Yes, I would agree with the 6 months assessment. we moved to hamburg, germany last october and we put our 4 year old daughter (she is now 5) in a german preschool immediately. the first 5 months were tough! but right around the 6 month mark I started noticing big changes. when i picked her up from school, she was talking and playing with friends. she was also following some directions from the teachers and responding to people’s questions in german. it was amazing! Now (it will be a year on November 1st) she is conversationally fluent in german. I was wondering…do you plan on keeping up with your daughter’s danish language skills once you leave copenhagen? if so, how do you plan on doing that? Just curious. I really like reading your blog! Thanks!

    • A Toddler in the Trees October 22, 2015

      that’s great that she’s fluent in german – congratulations!

      so with keeping up the danish, that’s a good question. unfortunately, there doesn’t seem much option to keep it up aside from some cartoons and visits back here and I’m not sure if that will be enough to keep it up. We’re not quite sure where we are headed back to – I think the US for a little bit and then we will see what comes next, but I imagine we will try to pick another school with language, maybe immersion, and hope that if we can’t keep up the danish language, that we can try to instill a new language with a bit more longevity. thanks so much for reading!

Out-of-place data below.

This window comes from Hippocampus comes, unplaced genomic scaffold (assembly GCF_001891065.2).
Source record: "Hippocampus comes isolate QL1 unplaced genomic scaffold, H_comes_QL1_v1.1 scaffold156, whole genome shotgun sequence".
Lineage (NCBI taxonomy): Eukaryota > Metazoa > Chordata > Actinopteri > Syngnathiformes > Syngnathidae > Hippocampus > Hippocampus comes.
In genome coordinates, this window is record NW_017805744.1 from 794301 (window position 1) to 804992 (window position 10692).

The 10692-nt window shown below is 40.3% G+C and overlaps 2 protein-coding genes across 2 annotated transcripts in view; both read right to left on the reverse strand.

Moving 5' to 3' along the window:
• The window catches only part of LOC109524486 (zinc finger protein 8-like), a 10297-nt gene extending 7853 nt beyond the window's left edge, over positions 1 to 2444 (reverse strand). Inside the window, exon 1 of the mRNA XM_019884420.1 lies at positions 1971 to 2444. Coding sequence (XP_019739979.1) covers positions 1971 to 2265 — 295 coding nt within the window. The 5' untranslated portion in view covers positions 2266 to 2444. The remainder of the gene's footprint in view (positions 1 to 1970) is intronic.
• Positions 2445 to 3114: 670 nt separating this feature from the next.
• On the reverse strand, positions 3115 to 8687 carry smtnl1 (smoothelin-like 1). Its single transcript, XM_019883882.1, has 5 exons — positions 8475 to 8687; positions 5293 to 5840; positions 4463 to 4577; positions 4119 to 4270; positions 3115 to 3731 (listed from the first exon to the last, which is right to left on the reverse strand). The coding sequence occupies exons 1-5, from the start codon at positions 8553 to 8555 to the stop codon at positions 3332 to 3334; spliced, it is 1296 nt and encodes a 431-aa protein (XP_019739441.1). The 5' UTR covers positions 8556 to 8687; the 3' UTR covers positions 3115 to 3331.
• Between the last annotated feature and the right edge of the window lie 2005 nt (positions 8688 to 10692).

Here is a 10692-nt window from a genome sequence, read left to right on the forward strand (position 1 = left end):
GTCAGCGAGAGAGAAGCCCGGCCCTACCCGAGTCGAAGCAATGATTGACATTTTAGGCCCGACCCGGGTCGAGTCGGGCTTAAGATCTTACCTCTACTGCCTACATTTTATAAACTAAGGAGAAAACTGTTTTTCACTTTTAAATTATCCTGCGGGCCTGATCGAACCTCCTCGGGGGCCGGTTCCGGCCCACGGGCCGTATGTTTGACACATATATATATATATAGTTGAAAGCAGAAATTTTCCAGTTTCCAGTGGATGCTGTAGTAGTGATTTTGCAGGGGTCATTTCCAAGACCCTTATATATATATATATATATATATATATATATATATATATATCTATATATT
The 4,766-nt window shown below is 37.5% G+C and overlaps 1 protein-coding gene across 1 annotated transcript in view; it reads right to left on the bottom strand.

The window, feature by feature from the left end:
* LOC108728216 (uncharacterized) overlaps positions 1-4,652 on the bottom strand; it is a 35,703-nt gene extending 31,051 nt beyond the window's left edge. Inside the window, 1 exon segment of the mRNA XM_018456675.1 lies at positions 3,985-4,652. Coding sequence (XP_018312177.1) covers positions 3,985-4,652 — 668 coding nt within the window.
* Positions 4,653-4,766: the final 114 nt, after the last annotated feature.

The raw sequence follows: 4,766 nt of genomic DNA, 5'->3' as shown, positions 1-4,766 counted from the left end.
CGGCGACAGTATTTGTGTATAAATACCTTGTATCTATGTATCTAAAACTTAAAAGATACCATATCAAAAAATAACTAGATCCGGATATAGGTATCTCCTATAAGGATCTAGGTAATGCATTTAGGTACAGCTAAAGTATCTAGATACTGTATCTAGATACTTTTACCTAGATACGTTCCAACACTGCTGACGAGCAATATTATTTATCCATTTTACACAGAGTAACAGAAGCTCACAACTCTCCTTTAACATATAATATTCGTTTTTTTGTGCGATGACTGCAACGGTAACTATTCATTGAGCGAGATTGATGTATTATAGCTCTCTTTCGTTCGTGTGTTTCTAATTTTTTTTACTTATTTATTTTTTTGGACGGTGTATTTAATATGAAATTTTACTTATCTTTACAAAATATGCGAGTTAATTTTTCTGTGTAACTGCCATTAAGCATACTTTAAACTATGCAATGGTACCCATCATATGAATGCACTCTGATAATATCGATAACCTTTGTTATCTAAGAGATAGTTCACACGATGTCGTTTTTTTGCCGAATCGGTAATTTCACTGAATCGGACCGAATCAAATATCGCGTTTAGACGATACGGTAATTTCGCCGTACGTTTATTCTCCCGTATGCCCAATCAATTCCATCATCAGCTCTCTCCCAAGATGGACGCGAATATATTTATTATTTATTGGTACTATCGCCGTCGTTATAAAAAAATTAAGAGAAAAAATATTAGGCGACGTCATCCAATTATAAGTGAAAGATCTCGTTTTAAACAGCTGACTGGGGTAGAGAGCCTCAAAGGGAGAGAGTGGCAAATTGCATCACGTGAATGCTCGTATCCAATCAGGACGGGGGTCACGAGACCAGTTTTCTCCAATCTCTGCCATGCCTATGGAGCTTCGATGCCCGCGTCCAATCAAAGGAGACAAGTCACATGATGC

2. […] therapy she received ended up being a wonderful language training for her.  I strongly believe her grasp of the language in such a short time, and accent in Danish can be attributed mostly to […]